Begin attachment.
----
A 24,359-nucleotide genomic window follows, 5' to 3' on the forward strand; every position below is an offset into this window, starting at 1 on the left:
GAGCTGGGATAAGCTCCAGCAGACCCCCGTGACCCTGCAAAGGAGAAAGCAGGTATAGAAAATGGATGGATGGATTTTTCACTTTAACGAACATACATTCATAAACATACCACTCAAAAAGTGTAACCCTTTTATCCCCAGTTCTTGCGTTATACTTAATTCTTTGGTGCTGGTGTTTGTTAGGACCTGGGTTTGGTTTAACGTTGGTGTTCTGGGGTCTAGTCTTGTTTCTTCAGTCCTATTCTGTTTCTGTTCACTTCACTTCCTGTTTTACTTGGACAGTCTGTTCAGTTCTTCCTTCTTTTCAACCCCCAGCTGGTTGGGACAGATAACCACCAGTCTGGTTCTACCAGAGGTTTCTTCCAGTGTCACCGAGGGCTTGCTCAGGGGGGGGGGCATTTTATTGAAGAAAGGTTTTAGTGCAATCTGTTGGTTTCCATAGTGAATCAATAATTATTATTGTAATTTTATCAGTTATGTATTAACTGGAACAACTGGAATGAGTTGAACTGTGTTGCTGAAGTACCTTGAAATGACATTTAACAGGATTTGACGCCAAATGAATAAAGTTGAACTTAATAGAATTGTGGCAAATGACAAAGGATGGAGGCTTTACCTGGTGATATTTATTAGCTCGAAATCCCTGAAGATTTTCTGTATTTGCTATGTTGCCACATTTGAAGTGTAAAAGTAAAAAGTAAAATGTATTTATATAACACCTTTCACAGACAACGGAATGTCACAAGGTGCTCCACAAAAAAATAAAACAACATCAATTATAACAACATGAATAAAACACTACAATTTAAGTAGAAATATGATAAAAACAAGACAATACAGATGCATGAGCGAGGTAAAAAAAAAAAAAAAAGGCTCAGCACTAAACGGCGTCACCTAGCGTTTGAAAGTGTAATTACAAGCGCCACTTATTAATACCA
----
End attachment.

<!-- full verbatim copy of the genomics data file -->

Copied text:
A 24,359-nucleotide genomic window follows, 5' to 3' on the forward strand; every position below is an offset into this window, starting at 1 on the left:
GAGCTGGGATAAGCTCCAGCAGACCCCCGTGACCCTGCAAAGGAGAAAGCAGGTATAGAAAATGGATGGATGGATTTTTCACTTTAACGAACATACATTCATAAACATACCACTCAAAAAGTGTAACCCTTTTATCCCCAGTTCTTGCGTTATACTTAATTCTTTGGTGCTGGTGTTTGTTAGGACCTGGGTTTGGTTTAACGTTGGTGTTCTGGGGTCTAGTCTTGTTTCTTCAGTCCTATTCTGTTTCTGTTCACTTCACTTCCTGTTTTACTTGGACAGTCTGTTCAGTTCTTCCTTCTTTTCAACCCCCAGCTGGTTGGGACAGATAACCACCAGTCTGGTTCTACCAGAGGTTTCTTCCAGTGTCACCGAGGGCTTGCTCAGGGGGGGGGGCATTTTATTGAAGAAAGGTTTTAGTGCAATCTGTTGGTTTCCATAGTGAATCAATAATTATTATTGTAATTTTATCAGTTATGTATTAACTGGAACAACTGGAATGAGTTGAACTGTGTTGCTGAAGTACCTTGAAATGACATTTAACAGGATTTGACGCCAAATGAATAAAGTTGAACTTAATAGAATTGTGGCAAATGACAAAGGATGGAGGCTTTACCTGGTGATATTTATTAGCTCGAAATCCCTGAAGATTTTCTGTATTTGCTATGTTGCCACATTTGAAGTGTAAAAGTAAAAAGTAAAATGTATTTATATAACACCTTTCACAGACAACGGAATGTCACAAGGTGCTCCACAAAAAAATAAAACAACATCAATTATAACAACATGAATAAAACACTACAATTTAAGTAGAAATATGATAAAAACAAGACAATACAGATGCATGAGCGAGGTAAAAAAAAAAAAAAAAGGCTCAGCACTAAACGGCGTCACCTAGCGTTTGAAAGTGTAATTACAAGCGCCACTTATTAATACCA